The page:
RTI activist cry foul as Consumer Protection Act 2019 not yet implemented

By Anusha Puppala  Published on  25 Oct 2019 10:32 AM GMT
RTI activist cry foul as Consumer Protection Act 2019 not yet implemented

Hyderabad: It’s been more than two months since the new Consumer Protection Act 2019 was published in the official government Gazette. But still, it has not been implemented. Consumer activists, question, how long they will have to continue to use the old Consumer Protection Act of 1986 before the new one is applied.

An RTI reply from the ministry of consumer affairs, food and public administration reads, “The Consumer Protection Act 2019 has been enacted and published in the gazette on August 9, 2019. However, it is yet to be implemented. It will be implemented only after the rules to be framed under the provisions of the Act are notified.”

The Consumer Protection Act - 2019 proposes stern measures and tightens the existing rules to safeguard the consumers’ rights further. It includes the introduction of a Central regulator, strict penalties for misleading advertisements and guidelines for e-commerce and electronic service providers.

Mr Rohan Nahar, an RTI activist from Chennai who filed the RTI, told NewsMeter, “The Old Consumer Protection Act of 1986 has several lacunae. By not implementing new laws and amendments at the earliest, the government is paving the way for miscreants to violate consumer rights.”

He further adds, “The Consumer Protection Act of 2019 also gives a simplified dispute resolution process by mediation and e-filing of cases. The consumer will be able to file cases in the nearest commission under the jurisdiction of which they reside. Additionally, the new Act allows consumers to file their complaint with the court from anywhere. This is a big relief as earlier they were required to file a complaint in the area where the seller or service provider is located.”

“While the provisions of CPA 1986 prescribed six major grounds to file complaints, CPA 2019 has increased the count to seven (7) by adding — Unfair Trade Contracts. In the old CP Act – 1986, a complaint could be filed only if an unfair trade practises or a restrictive trade practise is adopted by any trader or service provider. Now ‘unfair contract’ has also been added which further broadens the ground to file complaints and challenge contracts which are unfair, unjust and unreasonable”, Nayar explained.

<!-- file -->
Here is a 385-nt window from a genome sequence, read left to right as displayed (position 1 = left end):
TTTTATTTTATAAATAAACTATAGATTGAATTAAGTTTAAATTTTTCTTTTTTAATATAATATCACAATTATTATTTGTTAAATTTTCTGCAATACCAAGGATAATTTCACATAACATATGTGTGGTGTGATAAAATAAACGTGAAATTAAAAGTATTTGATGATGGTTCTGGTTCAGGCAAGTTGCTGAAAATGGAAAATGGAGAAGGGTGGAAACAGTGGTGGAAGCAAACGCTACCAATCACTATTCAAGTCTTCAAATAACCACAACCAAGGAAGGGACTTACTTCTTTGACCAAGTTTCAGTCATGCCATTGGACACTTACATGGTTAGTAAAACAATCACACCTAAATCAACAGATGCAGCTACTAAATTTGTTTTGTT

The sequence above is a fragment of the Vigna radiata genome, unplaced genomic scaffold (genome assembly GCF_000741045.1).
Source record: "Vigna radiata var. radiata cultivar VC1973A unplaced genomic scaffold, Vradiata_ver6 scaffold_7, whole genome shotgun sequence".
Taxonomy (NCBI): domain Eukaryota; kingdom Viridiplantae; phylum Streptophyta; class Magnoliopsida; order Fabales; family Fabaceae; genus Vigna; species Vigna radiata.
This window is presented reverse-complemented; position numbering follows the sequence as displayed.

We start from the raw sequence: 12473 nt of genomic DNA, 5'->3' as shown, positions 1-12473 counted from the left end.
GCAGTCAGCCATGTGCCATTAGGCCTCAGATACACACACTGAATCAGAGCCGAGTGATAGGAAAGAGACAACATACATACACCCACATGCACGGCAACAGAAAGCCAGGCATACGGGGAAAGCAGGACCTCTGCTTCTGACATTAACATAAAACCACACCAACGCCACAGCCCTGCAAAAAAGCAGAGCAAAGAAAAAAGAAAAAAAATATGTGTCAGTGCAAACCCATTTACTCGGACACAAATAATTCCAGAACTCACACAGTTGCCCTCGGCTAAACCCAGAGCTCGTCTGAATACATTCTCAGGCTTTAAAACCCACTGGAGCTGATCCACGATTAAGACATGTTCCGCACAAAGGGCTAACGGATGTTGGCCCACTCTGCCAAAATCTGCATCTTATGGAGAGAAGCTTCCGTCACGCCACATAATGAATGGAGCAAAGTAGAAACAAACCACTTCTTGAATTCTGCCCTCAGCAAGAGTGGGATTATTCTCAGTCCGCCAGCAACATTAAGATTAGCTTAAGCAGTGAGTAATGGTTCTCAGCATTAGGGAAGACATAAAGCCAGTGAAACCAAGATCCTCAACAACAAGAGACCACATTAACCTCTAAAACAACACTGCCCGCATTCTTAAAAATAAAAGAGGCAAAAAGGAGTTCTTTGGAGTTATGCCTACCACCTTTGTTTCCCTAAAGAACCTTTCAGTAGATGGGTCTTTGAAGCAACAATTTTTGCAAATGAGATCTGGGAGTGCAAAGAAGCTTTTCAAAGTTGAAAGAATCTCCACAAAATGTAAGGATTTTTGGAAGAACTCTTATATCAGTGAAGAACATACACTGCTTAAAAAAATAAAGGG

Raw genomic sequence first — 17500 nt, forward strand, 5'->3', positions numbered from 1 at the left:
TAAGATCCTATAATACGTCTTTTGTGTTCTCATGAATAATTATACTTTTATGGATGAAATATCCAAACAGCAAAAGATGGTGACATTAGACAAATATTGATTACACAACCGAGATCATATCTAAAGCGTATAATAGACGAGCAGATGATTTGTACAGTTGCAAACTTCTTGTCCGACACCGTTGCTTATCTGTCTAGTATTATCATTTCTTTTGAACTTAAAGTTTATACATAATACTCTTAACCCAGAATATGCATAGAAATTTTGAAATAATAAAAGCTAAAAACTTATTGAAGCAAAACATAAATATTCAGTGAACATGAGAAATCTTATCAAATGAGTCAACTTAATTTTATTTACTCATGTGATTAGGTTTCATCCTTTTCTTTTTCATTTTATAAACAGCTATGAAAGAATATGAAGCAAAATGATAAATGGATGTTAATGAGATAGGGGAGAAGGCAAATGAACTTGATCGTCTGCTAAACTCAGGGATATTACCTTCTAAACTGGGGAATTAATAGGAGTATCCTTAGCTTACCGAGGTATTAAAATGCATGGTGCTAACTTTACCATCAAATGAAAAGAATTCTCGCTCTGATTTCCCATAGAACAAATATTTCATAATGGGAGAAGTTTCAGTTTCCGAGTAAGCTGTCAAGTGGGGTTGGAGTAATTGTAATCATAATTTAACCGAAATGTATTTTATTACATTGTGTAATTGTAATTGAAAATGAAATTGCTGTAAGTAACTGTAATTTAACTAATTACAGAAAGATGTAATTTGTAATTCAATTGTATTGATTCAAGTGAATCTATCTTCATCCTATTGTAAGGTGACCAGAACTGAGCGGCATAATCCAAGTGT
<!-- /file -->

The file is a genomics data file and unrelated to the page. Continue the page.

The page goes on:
Mr Vijay Gopal, Founder- Forum Against Corruption, said, “The Consumer Protection Act was passed in August 2019, and is yet to be notified. When are the rules going to be framed? Not a single consumer court except that is Chandigarh is resolving cases in 90 days, levying no mandatory penalties as required u/s 14(1) (h) (HB). The govt took more than 30 years to understand the need for a new act, will it take another 30 years to notify it? The need is urgent, and the ministry should expedite the process and notify it soon.”

Clauses like class-action suit, consumer protection cell, are critical. After notification, the ministry should also confirm by when these cells will be made active for receiving complaints from consumers and what is the deadline for them to solve the problem, he adds.

Mrs Nagalakshmi, deputy task in-charge and in-charge of the Telangana Consumer Information and Redressal Centre told NewsMeter, “The government of India has requested suggestions from all the consumer affairs departments across the country. From the Telangana Consumer Affairs department, we have already sent suggestions. The government may implement the new consumer act as soon as they receive all suggestions from the consumer affairs department”.

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